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Travel demand soars in Asia Pacific — hotel rates up

WorldAsiaTravel demand soars in Asia Pacific — hotel rates up
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Finding a great hotel deal can be more difficult than ever.

Hilton’s Asia-Pacific president, Alan Watts, said hotel rates are at an “all-time high”.Squawk Box Asia” on Thursday.

Rates are being driven up by travel demand, he said, referring to the pandemic, which is “a feast … to make up for the famine”.

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According to the earnings report, Hilton’s average daily rates increased 8% in the fourth quarter of 2022 compared to the same period in 2019. Similarly, Marriott and IHG raised prices by 13% each, while Hyatt’s daily rate increased by 14%.

That’s world class. Hotel rates are rising even more in parts of Asia Pacific.

Rates are skyrocketing in Asia

Watts said the travel boom in Asia Pacific has been “phenomenal”.

Data shows that this is especially true of the places Chinese travelers are visiting.

Average hotel rates across Southeast Asia are set to increase by more than 10% since 2022, according to data from travel booking company Traveloka.

But rates have climbed over 45% The places that are attracting the most Chinese travelerssaid Joydeep Chakraborty, chief strategy officer of the company.

“The most significant increases were recorded in Bali, Bangkok, Phuket and Singapore, with Bangkok topping the charts with more than 70% and Singapore with more than 40%,” he added.

cTrip, a major travel booking website in China, also told CNBC that average hotel booking prices in Bangkok increased by nearly 70% in late January.

Rises highest in high-end hotels

Traveloka’s data shows that hotel rate hikes are not limited to the luxury sector “but are more significant among high-end hotels,” Chakraborty said.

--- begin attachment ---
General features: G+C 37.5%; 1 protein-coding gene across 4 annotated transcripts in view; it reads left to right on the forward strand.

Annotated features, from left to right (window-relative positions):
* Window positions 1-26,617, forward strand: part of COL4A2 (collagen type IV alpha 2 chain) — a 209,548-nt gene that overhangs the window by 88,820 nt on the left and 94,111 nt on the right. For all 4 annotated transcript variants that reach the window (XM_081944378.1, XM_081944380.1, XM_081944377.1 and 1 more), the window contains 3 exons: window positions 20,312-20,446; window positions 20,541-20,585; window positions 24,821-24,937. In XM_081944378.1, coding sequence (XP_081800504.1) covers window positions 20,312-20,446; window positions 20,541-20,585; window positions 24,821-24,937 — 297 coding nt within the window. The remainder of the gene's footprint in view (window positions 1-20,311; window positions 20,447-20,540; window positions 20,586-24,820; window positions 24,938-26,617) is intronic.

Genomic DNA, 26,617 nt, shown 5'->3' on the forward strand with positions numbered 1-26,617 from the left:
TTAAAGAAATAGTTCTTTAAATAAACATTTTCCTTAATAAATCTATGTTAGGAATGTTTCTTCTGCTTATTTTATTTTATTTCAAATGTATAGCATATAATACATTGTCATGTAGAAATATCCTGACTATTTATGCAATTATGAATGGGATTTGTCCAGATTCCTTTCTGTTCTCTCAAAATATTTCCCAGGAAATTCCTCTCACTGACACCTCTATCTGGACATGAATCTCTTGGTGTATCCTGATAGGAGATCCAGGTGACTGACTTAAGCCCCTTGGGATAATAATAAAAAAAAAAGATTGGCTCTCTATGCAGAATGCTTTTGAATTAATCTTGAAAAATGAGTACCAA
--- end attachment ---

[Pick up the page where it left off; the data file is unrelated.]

data shows Rising demand for luxury hotels among Chinese travelers. A report published on February 7 by Morgan Stanley showed Chinese travelers’ interest in luxury hotels increased from 18% to 34% from 2022 to 2023.

A report provided to CNBC by data identity company Samaira in late February showed that Chinese travelers are spending significantly more on hotel rooms. Fewer travelers booked rooms for under $100 a night, while the number of people who booked rooms priced at $400 or more nearly tripled, as shown here:

Additionally, international travel is largely limited to those able to pay airfares that are double or even triple in price. China’s surprise announcement of reopening – at a time of rising Covid infections across the country – Didn’t trigger airlines to increase flight connectivity with China To catch up with external demand.

The result was limited seats and skyrocketing fares. In March, United Airlines was charging nearly $4,000 in economy class and more than $18,000 in business class, for a return flight between San Francisco and Shanghai. according to reuters,

A shaky return to normal?

But there is also evidence that higher hotel daily rates may be short-lived – or perhaps follow an unsustainable path of sporadic fluctuations – as the travel industry in the Asia Pacific region attempts to return to normal.

Hotel prices across the region are trending upward, according to booking platform Kayak, yet some of the highest average hotel rates have already begun to drop.

It shouldn’t be surprising to see luxury hotel prices rise after mainland China reopens.

david mann

Chief Economist, MasterCard Economics Institute

The booking site found that average nightly hotel rates dropped by 36% in Bangkok and by about 33% in Singapore from January to February.

But comparing those same two months, average nightly rates rose 70% in Hong Kong and 73% in Tokyo, the company said.

A Kayak spokesperson told CNBC that this “overall demand” could drive up costs.

Good for Hotels, Tough for Travelers

“It should not be surprising to see luxury hotel prices rise after mainland China reopens to international travel,” said Mann, chief economist at MasterCard Economics Institute. , told CNBC, “especially for economies dependent on tourism like Thailand.”

He and Bansal compared the current state of the Asia-Pacific – as it attempts to rebound in light of China’s “relatively sudden, albeit anticipated, loosening of Covid restrictions” – to a bungee jumper reaching the lowest point of his fall. period after, and starts traveling upwards again.

they wrote: “After the initial rebound, a bungee jumper enters the disoriented bouncing phase when it is unclear whether the trajectory is towards the ground or towards the sky.”

— CNBC’s Charmaine Jacobs contributed to this report.

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